Critics and supporters of a bill that would ban transgender female students from participating on many school sports teams based on gender identity delivered testimony before a S.C. House subcommittee on Tuesday.
Without the bill, supporters predicted the demise of women’s sports. The bill’s opponents said the proposal was unenforceable and fans flames of transphobia and anti-LGBTQ sentiment.
The chief sponsor of HB.3477, Republican S.C. Rep. Ashley Trantham, R-Pelzer, said the proposal aims to preserve an even playing field for young women seeking recognition for athletic achievement.
Trantham’s “Save Women’s Sports Act” stems from a 2016 rule by the South Carolina High School League that allows transgender students to participate in sports based on their gender identity. Trantham introduced testimony Tuesday, saying, “This harmful policy would steal opportunities for girls and women.”
Trantham’s bill, one of several like it being proposed nationwide, requires teams to be designated “based on biological sex,” and stipulates women’s teams “may not be open to students of the male sex.”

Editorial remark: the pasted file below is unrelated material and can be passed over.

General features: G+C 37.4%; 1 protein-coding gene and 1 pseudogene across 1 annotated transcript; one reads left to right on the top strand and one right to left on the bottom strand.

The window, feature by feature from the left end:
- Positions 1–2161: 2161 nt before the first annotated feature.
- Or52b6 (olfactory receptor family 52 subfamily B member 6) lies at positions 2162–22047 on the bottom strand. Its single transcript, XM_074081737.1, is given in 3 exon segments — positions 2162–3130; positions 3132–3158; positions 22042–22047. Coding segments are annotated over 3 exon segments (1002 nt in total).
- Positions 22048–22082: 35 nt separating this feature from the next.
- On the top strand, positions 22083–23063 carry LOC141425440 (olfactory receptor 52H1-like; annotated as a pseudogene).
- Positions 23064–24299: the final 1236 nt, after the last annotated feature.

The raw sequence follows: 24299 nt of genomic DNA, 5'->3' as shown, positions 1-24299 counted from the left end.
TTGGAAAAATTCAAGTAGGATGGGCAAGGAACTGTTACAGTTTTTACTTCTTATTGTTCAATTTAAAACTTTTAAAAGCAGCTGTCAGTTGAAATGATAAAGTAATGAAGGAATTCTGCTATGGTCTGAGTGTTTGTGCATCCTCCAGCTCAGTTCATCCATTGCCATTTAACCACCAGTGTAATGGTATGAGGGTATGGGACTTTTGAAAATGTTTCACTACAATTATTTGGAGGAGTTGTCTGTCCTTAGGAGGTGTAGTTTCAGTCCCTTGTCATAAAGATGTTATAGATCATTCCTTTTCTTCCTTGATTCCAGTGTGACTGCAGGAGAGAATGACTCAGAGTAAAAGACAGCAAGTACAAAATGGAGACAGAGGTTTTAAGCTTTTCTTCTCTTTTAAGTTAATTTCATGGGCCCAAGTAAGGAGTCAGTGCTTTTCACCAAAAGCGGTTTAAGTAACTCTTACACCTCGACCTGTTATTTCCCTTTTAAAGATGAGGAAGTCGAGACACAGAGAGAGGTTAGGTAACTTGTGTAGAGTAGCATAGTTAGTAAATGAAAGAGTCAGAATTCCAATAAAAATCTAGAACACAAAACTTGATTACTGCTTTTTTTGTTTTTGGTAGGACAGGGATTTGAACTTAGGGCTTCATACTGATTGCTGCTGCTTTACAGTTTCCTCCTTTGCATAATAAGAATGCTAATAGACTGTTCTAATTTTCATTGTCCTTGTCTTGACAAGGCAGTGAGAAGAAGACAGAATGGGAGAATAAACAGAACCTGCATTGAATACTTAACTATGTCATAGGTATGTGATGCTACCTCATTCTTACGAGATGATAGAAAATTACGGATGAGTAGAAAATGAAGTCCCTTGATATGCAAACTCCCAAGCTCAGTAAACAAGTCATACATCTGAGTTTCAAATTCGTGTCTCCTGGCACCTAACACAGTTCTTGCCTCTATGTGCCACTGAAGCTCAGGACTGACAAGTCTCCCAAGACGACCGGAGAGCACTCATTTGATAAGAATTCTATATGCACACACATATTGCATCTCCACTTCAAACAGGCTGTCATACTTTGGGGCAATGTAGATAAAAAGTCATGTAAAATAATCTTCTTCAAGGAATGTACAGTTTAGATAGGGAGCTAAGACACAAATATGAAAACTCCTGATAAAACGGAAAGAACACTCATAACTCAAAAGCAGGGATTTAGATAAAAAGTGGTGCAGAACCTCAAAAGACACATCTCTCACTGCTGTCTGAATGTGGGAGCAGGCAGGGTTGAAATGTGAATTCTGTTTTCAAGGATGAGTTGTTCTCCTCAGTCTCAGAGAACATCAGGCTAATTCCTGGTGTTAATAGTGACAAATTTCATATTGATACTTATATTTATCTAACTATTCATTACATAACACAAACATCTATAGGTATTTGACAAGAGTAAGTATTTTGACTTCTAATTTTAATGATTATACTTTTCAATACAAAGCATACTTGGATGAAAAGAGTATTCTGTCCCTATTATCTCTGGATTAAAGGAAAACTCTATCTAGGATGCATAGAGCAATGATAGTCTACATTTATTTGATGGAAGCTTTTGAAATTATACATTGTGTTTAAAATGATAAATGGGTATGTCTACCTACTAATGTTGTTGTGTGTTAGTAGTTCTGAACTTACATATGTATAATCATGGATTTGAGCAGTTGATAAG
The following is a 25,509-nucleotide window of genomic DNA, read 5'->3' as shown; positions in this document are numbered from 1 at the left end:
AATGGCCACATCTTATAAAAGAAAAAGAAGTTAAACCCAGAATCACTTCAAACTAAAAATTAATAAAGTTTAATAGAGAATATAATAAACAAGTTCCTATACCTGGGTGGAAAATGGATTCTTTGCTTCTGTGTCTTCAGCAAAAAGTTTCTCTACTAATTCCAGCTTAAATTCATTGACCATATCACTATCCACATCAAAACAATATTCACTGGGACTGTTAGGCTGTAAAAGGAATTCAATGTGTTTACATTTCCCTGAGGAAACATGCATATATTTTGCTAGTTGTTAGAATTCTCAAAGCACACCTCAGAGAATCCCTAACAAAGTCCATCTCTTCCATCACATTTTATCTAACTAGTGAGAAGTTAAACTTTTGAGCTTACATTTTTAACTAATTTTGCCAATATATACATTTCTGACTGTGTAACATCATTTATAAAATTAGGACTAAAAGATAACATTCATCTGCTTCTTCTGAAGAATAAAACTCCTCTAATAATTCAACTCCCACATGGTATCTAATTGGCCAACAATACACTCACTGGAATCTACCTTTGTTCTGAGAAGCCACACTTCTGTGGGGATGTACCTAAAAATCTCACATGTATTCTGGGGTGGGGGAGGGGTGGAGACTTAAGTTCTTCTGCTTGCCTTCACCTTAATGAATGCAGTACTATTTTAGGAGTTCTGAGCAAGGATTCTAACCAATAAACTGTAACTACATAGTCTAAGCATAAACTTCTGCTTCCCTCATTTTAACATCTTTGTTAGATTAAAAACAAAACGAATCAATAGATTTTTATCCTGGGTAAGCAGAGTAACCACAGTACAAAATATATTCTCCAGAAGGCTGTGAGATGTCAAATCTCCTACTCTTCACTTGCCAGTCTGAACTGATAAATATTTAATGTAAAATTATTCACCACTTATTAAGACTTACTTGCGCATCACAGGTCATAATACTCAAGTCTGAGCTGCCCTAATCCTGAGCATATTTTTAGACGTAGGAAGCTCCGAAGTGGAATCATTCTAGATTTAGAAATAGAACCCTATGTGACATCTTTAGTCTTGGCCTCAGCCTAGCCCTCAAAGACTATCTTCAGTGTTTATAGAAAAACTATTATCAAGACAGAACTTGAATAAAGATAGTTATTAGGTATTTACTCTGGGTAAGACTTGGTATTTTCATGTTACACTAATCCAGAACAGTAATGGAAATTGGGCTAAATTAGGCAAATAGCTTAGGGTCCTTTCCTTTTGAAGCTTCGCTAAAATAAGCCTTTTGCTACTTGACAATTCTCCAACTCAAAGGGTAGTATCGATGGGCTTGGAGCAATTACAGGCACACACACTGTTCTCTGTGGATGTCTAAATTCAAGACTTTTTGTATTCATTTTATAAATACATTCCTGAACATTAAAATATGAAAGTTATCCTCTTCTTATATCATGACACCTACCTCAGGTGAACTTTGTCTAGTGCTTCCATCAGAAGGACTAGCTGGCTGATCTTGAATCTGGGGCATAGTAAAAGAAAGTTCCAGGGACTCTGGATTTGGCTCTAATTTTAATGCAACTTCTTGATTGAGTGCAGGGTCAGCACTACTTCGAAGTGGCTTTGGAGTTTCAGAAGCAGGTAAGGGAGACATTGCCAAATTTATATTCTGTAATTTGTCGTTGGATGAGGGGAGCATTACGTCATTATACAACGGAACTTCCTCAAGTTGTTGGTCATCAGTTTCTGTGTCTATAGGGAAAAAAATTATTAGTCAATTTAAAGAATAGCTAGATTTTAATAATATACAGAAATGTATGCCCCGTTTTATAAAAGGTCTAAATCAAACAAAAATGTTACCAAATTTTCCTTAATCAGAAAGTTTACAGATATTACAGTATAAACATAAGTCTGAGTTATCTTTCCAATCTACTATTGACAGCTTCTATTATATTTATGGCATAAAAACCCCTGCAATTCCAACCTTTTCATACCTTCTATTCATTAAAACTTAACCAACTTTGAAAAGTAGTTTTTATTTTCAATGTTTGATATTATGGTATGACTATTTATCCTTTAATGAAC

Supporters of the bill included former high school athletes and parents who echoed Trantham, arguing it would be unfair for cisgender females, whose gender identity corresponds with their sex at birth, to compete against transgender female students.
Calling the bill discriminatory, opponents of the bill included medical doctors and LGBTQ advocates, who said fears over an unequal playing environment are unfounded.
“This bill is unnecessary,” said Chase Glenn, executive director of the Charleston-based Alliance for Full Acceptance. “Transgender people do not have an inherent advantage in sports by virtue of their transition. In reality, transgender women and girls compete at levels similar to all women. No female transgender athlete has qualified for the Olympics, despite rules permitting participation that have been in place for more than a decade.”
Trantham said no incidents of trans students participating on high school girls sports teams have been reported in South Carolina.
Charleston-area Democratic state Rep. Spencer Wetmore was the only legislator present who raised questions Tuesday, posing queries about how the bill would be enforced.